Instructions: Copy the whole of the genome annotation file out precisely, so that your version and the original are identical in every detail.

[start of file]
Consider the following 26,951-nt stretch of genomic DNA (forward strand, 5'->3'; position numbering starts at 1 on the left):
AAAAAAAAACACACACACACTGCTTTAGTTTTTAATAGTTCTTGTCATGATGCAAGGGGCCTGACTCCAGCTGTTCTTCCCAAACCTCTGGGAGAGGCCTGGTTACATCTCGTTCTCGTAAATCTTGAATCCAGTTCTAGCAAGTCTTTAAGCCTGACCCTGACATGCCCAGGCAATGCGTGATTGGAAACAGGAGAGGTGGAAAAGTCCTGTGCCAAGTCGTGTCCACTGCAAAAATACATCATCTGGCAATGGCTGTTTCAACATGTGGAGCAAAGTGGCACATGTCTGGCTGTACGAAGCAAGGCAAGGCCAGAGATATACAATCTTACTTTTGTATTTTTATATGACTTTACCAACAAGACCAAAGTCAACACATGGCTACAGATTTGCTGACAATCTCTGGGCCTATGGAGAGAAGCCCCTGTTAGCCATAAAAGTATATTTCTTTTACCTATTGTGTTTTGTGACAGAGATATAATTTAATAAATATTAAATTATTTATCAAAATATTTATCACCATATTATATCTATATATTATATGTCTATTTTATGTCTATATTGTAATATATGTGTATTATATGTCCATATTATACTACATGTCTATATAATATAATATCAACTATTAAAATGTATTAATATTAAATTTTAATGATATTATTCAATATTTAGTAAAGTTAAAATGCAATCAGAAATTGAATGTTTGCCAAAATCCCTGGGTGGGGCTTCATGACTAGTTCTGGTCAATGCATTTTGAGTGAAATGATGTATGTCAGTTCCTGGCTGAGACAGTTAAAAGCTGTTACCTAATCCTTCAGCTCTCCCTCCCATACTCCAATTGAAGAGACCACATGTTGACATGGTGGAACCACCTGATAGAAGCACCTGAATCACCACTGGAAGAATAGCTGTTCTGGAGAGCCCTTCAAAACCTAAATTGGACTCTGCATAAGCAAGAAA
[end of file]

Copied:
Consider the following 26,951-nt stretch of genomic DNA (forward strand, 5'->3'; position numbering starts at 1 on the left):
AAAAAAAAACACACACACACTGCTTTAGTTTTTAATAGTTCTTGTCATGATGCAAGGGGCCTGACTCCAGCTGTTCTTCCCAAACCTCTGGGAGAGGCCTGGTTACATCTCGTTCTCGTAAATCTTGAATCCAGTTCTAGCAAGTCTTTAAGCCTGACCCTGACATGCCCAGGCAATGCGTGATTGGAAACAGGAGAGGTGGAAAAGTCCTGTGCCAAGTCGTGTCCACTGCAAAAATACATCATCTGGCAATGGCTGTTTCAACATGTGGAGCAAAGTGGCACATGTCTGGCTGTACGAAGCAAGGCAAGGCCAGAGATATACAATCTTACTTTTGTATTTTTATATGACTTTACCAACAAGACCAAAGTCAACACATGGCTACAGATTTGCTGACAATCTCTGGGCCTATGGAGAGAAGCCCCTGTTAGCCATAAAAGTATATTTCTTTTACCTATTGTGTTTTGTGACAGAGATATAATTTAATAAATATTAAATTATTTATCAAAATATTTATCACCATATTATATCTATATATTATATGTCTATTTTATGTCTATATTGTAATATATGTGTATTATATGTCCATATTATACTACATGTCTATATAATATAATATCAACTATTAAAATGTATTAATATTAAATTTTAATGATATTATTCAATATTTAGTAAAGTTAAAATGCAATCAGAAATTGAATGTTTGCCAAAATCCCTGGGTGGGGCTTCATGACTAGTTCTGGTCAATGCATTTTGAGTGAAATGATGTATGTCAGTTCCTGGCTGAGACAGTTAAAAGCTGTTACCTAATCCTTCAGCTCTCCCTCCCATACTCCAATTGAAGAGACCACATGTTGACATGGTGGAACCACCTGATAGAAGCACCTGAATCACCACTGGAAGAATAGCTGTTCTGGAGAGCCCTTCAAAACCTAAATTGGACTCTGCATAAGCAAGAAA